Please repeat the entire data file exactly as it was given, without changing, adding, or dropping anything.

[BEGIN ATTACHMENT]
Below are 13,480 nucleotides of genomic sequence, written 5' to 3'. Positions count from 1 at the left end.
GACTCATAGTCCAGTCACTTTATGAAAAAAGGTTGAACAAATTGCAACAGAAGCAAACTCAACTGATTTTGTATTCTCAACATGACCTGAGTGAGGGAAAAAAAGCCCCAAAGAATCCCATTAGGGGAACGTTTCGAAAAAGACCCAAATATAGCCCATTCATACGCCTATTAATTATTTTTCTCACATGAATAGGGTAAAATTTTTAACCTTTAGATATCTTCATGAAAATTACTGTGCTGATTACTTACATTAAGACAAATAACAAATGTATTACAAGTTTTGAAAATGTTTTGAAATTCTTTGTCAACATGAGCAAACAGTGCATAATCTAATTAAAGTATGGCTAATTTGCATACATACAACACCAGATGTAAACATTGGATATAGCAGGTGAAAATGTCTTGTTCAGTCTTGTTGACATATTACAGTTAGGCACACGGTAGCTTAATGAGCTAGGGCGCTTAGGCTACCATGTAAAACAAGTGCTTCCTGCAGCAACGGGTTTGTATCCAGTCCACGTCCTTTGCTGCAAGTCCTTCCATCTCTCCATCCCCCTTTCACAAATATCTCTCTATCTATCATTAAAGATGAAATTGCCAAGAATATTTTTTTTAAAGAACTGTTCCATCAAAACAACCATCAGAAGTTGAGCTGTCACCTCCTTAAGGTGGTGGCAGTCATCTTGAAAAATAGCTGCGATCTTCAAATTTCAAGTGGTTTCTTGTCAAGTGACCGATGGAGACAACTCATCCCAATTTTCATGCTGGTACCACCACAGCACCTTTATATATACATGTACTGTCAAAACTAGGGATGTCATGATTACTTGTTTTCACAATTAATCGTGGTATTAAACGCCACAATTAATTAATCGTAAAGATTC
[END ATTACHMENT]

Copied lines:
Below are 13,480 nucleotides of genomic sequence, written 5' to 3'. Positions count from 1 at the left end.
GACTCATAGTCCAGTCACTTTATGAAAAAAGGTTGAACAAATTGCAACAGAAGCAAACTCAACTGATTTTGTATTCTCAACATGACCTGAGTGAGGGAAAAAAAGCCCCAAAGAATCCCATTAGGGGAACGTTTCGAAAAAGACCCAAATATAGCCCATTCATACGCCTATTAATTATTTTTCTCACATGAATAGGGTAAAATTTTTAACCTTTAGATATCTTCATGAAAATTACTGTGCTGATTACTTACATTAAGACAAATAACAAATGTATTACAAGTTTTGAAAATGTTTTGAAATTCTTTGTCAACATGAGCAAACAGTGCATAATCTAATTAAAGTATGGCTAATTTGCATACATACAACACCAGATGTAAACATTGGATATAGCAGGTGAAAATGTCTTGTTCAGTCTTGTTGACATATTACAGTTAGGCACACGGTAGCTTAATGAGCTAGGGCGCTTAGGCTACCATGTAAAACAAGTGCTTCCTGCAGCAACGGGTTTGTATCCAGTCCACGTCCTTTGCTGCAAGTCCTTCCATCTCTCCATCCCCCTTTCACAAATATCTCTCTATCTATCATTAAAGATGAAATTGCCAAGAATATTTTTTTTAAAGAACTGTTCCATCAAAACAACCATCAGAAGTTGAGCTGTCACCTCCTTAAGGTGGTGGCAGTCATCTTGAAAAATAGCTGCGATCTTCAAATTTCAAGTGGTTTCTTGTCAAGTGACCGATGGAGACAACTCATCCCAATTTTCATGCTGGTACCACCACAGCACCTTTATATATACATGTACTGTCAAAACTAGGGATGTCATGATTACTTGTTTTCACAATTAATCGTGGTATTAAACGCCACAATTAATTAATCGTAAAGATTC